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I want to have a separate text file which I can modify anytime for words to be excluded while grepping the logs file. I have written below basic script to serve my purpose as of now. in SunOS

Please help

find /export/home/testing/ -type f -name "apache_logs.txt" |while read file
  do  
    result=$(tail -50 $file |grep -v 'HTTP/1.1" 200'  $file)
    echo "$result" > result1.txt
    grep -v 'akamai/sureroute' | grep -v '/wp7/wp-login.php' | grep -v  'HTTP/1.0" 200' result1.txt  > result.txt; 
  done
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Use /usr/xpg4/bin/grep on Solaris to be able to read patterns from a file with -f and to do string comparisons using -F, then,

find /export/home/testing -type f -name apache_logs.txt -exec tail -n 50 {} \; |
/usr/xpg4/bin/grep -vF -f avoid.txt >result.txt

... where avoid.txt is a text file with a string on each line:

akamai/sureroute
/wp7/wp-login.php
HTTP/1.0" 200
HTTP/1.1" 200

This would look for regular files called apache_logs.txt in or under the directory /export/home/testing. For each such file, tail -n 50 is called to get the last 50 lines (as per your code; use cat in place of tail -n 50 to get the whole contents of each file).

The resulting lines of text are piped through /usr/xpg4/bin/grep which will filter out (remove) each line that contains any of the substrings listed in the avoid.txt file.

The options used with grep are

  • -v to invert the sense of the match (return lines not matching the pattern).
  • -F to treat each pattern as a string and do string comparisons rather than regular expression matches. This allows the patterns in the file to contain characters that would otherwise be special in regular expressions, without escaping them.
  • -f avoid.txt to read the patterns from the file avoid.txt.

The remaining lines of text are written to result.txt.

Without the -F option, you would have to be a bit careful with the patterns in avoid.txt and make them proper regular expressions. Maybe something like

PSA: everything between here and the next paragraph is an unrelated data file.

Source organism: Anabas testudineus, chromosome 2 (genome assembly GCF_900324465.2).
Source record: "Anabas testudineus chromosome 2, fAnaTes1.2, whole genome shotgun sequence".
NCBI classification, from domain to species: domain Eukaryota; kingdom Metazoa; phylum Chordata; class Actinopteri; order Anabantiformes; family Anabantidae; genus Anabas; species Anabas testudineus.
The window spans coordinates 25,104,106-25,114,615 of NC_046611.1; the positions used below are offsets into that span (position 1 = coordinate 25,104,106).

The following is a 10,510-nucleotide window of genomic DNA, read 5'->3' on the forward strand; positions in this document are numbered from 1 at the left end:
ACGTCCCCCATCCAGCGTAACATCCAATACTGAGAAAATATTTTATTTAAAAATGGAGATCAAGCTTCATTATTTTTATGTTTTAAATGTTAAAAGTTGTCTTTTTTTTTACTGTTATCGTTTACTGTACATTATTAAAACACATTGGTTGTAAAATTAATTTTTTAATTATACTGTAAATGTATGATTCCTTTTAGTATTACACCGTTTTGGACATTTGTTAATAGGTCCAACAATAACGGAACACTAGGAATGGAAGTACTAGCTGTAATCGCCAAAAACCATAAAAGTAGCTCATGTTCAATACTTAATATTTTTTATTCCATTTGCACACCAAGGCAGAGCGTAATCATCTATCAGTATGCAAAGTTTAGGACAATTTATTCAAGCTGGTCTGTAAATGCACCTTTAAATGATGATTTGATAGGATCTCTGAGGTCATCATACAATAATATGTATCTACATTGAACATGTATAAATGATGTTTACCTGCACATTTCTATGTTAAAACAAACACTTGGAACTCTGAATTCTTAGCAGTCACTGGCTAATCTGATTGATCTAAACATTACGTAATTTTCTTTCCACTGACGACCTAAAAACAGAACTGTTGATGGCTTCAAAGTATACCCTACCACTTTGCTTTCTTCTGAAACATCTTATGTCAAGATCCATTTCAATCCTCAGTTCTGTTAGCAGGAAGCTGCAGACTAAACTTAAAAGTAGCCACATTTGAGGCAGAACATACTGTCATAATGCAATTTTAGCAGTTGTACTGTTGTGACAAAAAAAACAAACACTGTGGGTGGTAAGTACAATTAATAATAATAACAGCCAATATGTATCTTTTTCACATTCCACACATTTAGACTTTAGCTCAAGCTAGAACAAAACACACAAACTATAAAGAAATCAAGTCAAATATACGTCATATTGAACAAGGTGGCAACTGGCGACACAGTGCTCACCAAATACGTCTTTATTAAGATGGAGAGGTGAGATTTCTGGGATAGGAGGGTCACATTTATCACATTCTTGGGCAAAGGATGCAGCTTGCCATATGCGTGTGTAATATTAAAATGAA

akamai/sureroute
/wp7/wp-login\.php
HTTP/1\.[01]" 200

If you only ever expect your find to find a single file, the code could be simplified into

tail -n 50 /path/to/apache_logs.txt |
/usr/xpg4/bin/grep -vF -f avoid.txt >result.txt

There are a few issues with your code:

  • You don't quote variable expansions. See When is double-quoting necessary?
  • You needlessly store the result of a pipeline in a variable and then use echo to output the result to a file.
  • Your first tail + grep pipeline uses $file on both sides of the pipe. This will cause grep to ignore the input from tail.
  • Your second (longer) pipeline will use result1.txt only for the last grep, and the earlier grep commands will wait to read data from standard input (there will be none), and will eventually be killed when that last grep is done.

    A pipeline of this type usually looks like

    command inputfile | command | command | command
    

    i.e., you start with a command that reads data from some input file and writes to standard output. The output is read by the next command, and its output is read by the next, and so forth.

  • The output file, result.txt, is rewritten from scratch for each found apache_logs.txt file, since you write to it using > in a loop. This may be ok if you only ever expect the find to find a single file (in which case it would be better to not use find at all as the file would presumably not move around in the filesystem).

  • You parse the output of find (the pathnames of the found files) using read. This is generally a bad idea since pathnames on Unix may contain any character, including newline and backslash, except for the nul character (\0) which is a string terminator in the C programming language. See Why is looping over find's output bad practice?

Also related:

  • Thanks a lot for your in detail reply. Worked like magic :) – Bharat Jul 24 at 13:48

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